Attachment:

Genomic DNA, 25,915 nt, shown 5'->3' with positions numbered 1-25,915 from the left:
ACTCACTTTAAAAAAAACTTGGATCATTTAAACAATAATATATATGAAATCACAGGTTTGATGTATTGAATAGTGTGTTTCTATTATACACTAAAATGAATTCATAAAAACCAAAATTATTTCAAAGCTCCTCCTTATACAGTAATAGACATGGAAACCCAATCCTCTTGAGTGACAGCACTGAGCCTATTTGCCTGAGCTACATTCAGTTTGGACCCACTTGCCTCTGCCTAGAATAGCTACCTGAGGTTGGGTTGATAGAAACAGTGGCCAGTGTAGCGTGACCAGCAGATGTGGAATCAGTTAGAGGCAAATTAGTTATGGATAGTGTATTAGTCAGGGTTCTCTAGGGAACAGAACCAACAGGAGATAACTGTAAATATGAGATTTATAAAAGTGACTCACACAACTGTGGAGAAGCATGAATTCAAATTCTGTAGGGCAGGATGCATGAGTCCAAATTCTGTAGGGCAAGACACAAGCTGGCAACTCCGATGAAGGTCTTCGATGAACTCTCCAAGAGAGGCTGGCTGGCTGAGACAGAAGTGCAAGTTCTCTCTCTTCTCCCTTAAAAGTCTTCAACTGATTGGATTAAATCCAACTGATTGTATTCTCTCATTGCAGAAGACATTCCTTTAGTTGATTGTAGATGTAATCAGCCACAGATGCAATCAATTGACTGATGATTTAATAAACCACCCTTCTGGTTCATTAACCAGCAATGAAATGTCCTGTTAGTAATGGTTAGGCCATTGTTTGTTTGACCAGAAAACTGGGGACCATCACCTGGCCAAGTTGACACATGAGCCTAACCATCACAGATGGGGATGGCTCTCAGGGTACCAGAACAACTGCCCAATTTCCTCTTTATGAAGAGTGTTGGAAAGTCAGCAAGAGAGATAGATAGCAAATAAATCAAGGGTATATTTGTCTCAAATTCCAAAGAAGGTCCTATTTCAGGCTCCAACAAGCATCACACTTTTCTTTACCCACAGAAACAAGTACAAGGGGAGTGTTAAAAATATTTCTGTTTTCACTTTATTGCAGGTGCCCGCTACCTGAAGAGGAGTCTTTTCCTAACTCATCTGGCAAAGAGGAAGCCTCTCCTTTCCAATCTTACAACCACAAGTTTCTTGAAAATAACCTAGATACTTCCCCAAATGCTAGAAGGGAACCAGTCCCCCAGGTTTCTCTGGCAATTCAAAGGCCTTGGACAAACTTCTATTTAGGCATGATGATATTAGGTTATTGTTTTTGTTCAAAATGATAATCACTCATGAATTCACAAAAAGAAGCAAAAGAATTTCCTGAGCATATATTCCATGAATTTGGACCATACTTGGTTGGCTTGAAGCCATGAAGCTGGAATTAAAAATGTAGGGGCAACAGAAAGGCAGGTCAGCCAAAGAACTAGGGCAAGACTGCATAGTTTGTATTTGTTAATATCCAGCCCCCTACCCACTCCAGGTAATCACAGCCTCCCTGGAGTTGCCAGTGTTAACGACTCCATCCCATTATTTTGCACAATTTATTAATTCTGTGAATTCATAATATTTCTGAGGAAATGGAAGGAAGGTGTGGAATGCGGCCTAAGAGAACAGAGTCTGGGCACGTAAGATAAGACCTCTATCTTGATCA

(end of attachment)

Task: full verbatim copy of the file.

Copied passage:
Genomic DNA, 25,915 nt, shown 5'->3' with positions numbered 1-25,915 from the left:
ACTCACTTTAAAAAAAACTTGGATCATTTAAACAATAATATATATGAAATCACAGGTTTGATGTATTGAATAGTGTGTTTCTATTATACACTAAAATGAATTCATAAAAACCAAAATTATTTCAAAGCTCCTCCTTATACAGTAATAGACATGGAAACCCAATCCTCTTGAGTGACAGCACTGAGCCTATTTGCCTGAGCTACATTCAGTTTGGACCCACTTGCCTCTGCCTAGAATAGCTACCTGAGGTTGGGTTGATAGAAACAGTGGCCAGTGTAGCGTGACCAGCAGATGTGGAATCAGTTAGAGGCAAATTAGTTATGGATAGTGTATTAGTCAGGGTTCTCTAGGGAACAGAACCAACAGGAGATAACTGTAAATATGAGATTTATAAAAGTGACTCACACAACTGTGGAGAAGCATGAATTCAAATTCTGTAGGGCAGGATGCATGAGTCCAAATTCTGTAGGGCAAGACACAAGCTGGCAACTCCGATGAAGGTCTTCGATGAACTCTCCAAGAGAGGCTGGCTGGCTGAGACAGAAGTGCAAGTTCTCTCTCTTCTCCCTTAAAAGTCTTCAACTGATTGGATTAAATCCAACTGATTGTATTCTCTCATTGCAGAAGACATTCCTTTAGTTGATTGTAGATGTAATCAGCCACAGATGCAATCAATTGACTGATGATTTAATAAACCACCCTTCTGGTTCATTAACCAGCAATGAAATGTCCTGTTAGTAATGGTTAGGCCATTGTTTGTTTGACCAGAAAACTGGGGACCATCACCTGGCCAAGTTGACACATGAGCCTAACCATCACAGATGGGGATGGCTCTCAGGGTACCAGAACAACTGCCCAATTTCCTCTTTATGAAGAGTGTTGGAAAGTCAGCAAGAGAGATAGATAGCAAATAAATCAAGGGTATATTTGTCTCAAATTCCAAAGAAGGTCCTATTTCAGGCTCCAACAAGCATCACACTTTTCTTTACCCACAGAAACAAGTACAAGGGGAGTGTTAAAAATATTTCTGTTTTCACTTTATTGCAGGTGCCCGCTACCTGAAGAGGAGTCTTTTCCTAACTCATCTGGCAAAGAGGAAGCCTCTCCTTTCCAATCTTACAACCACAAGTTTCTTGAAAATAACCTAGATACTTCCCCAAATGCTAGAAGGGAACCAGTCCCCCAGGTTTCTCTGGCAATTCAAAGGCCTTGGACAAACTTCTATTTAGGCATGATGATATTAGGTTATTGTTTTTGTTCAAAATGATAATCACTCATGAATTCACAAAAAGAAGCAAAAGAATTTCCTGAGCATATATTCCATGAATTTGGACCATACTTGGTTGGCTTGAAGCCATGAAGCTGGAATTAAAAATGTAGGGGCAACAGAAAGGCAGGTCAGCCAAAGAACTAGGGCAAGACTGCATAGTTTGTATTTGTTAATATCCAGCCCCCTACCCACTCCAGGTAATCACAGCCTCCCTGGAGTTGCCAGTGTTAACGACTCCATCCCATTATTTTGCACAATTTATTAATTCTGTGAATTCATAATATTTCTGAGGAAATGGAAGGAAGGTGTGGAATGCGGCCTAAGAGAACAGAGTCTGGGCACGTAAGATAAGACCTCTATCTTGATCA